LONDON (Reuters) - Kingfisher (KGF.L), one of Europe’s biggest home improvement retailers, reported a 15 percent fall in half-year profits after a poor performance in France, leading to questions about the group’s ability to meet annual consensus forecasts.
Shares in Kingfisher, which owns the B&Q and Screwfix brands in Britain and Castorama and Brico Depot in France, slumped 5 percent after the results, which it blamed on a 30 percent drop in profit in its French business.
French customers tend to view Castorama as expensive, which has hit sales. Kingfisher said on Wednesday it needed to change that perception, improve prices and Castorama’s own label and online offering.
It said a plan was underway to help start that process, after it earlier in September replaced its French CEO.
For the full-year, Kingfisher said it expected gross margin to grow, despite a 40 basis point fall in the first half. It said work on pricing and improving logistics and stock efficiencies would underpin the rise over its 2018/19 full year.
But some analysts said the first-half result made the current consensus forecast look tough.
“When a lot of the headwinds are still there in places like France, pending what they say about gross margins and clarity around that, you’d have thought there would be pressure on the full-year forecast number,” Davy analyst Flor O’Donoghue said.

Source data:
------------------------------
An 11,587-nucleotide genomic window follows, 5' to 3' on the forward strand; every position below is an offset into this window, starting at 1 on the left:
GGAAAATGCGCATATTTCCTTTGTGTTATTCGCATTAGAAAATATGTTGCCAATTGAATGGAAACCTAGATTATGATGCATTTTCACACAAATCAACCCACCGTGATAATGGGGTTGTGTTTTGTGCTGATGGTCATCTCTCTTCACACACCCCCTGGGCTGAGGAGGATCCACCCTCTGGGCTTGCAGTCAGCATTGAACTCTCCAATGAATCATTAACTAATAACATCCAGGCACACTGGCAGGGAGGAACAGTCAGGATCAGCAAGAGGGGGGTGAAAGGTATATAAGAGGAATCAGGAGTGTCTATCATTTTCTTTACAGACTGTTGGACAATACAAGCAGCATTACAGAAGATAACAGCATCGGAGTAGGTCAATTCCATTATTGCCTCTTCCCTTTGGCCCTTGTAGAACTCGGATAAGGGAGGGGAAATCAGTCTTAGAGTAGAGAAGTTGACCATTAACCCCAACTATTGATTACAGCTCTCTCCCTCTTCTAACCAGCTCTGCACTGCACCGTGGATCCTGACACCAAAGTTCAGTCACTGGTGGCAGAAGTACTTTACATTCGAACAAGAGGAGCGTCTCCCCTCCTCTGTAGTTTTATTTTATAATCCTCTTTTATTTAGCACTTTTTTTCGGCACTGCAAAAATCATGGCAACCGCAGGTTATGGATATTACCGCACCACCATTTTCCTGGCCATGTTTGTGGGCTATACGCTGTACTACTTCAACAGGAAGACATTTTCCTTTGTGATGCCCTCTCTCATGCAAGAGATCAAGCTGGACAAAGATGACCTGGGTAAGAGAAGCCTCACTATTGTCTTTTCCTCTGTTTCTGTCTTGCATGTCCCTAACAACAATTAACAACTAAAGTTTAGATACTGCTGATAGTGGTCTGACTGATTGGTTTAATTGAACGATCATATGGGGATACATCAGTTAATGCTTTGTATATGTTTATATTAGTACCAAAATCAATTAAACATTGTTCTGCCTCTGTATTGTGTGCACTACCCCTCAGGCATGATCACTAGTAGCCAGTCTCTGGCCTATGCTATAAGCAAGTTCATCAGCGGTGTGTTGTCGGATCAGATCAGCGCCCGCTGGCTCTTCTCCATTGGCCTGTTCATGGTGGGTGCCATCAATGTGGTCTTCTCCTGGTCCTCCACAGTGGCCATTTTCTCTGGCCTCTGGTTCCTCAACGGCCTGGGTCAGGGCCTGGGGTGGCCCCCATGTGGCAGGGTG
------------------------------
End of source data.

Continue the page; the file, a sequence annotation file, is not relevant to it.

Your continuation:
For the six months ended July 31, Kingfisher posted underlying pretax profit of 375 million pounds in the six months ended, down from the 440 million pounds it made in the same period last year.
Analysts estimate that 2018/19 full-year underlying pretax profit is expected to come in at 764 million pounds, according to a consensus quoted by Kingfisher on its website.
The UK and Polish businesses had shown solid performances in the period, although it noted that the outlook was mixed and said the retail environment was “making our task more difficult than we expected”.
In Britain, the DIY sector has struggled this year, with rival Homebase shutting stores and Wickes, owned by Travis Perkins (TPK.L), warning of tough trading, as consumers’ disposable incomes are squeezed and uncertainty connected to Brexit weighs on the housing market.
Shares in Kingfisher have slumped 27 percent this year compared to a 5 percent fall in Britain's bluechip index .FTSE.
Kingfisher is half-way through a five-year transformation plan to boost annual profit by 500 million pounds from 2021. The retailer says the plan, which involves unifying ranges across the group, is on track.
Hargreaves Lansdown equity analyst George Salmon said there were signs of progress in the plan, but cautioned there was a long way to go.
“It feels like for every job Kingfisher crosses off the to-do list, another appears. Sorting out the underperforming French divisions is becoming ever more urgent,” he said.
Reporting by Sarah Young, Editing by Paul Sandle and Alexandra Hudson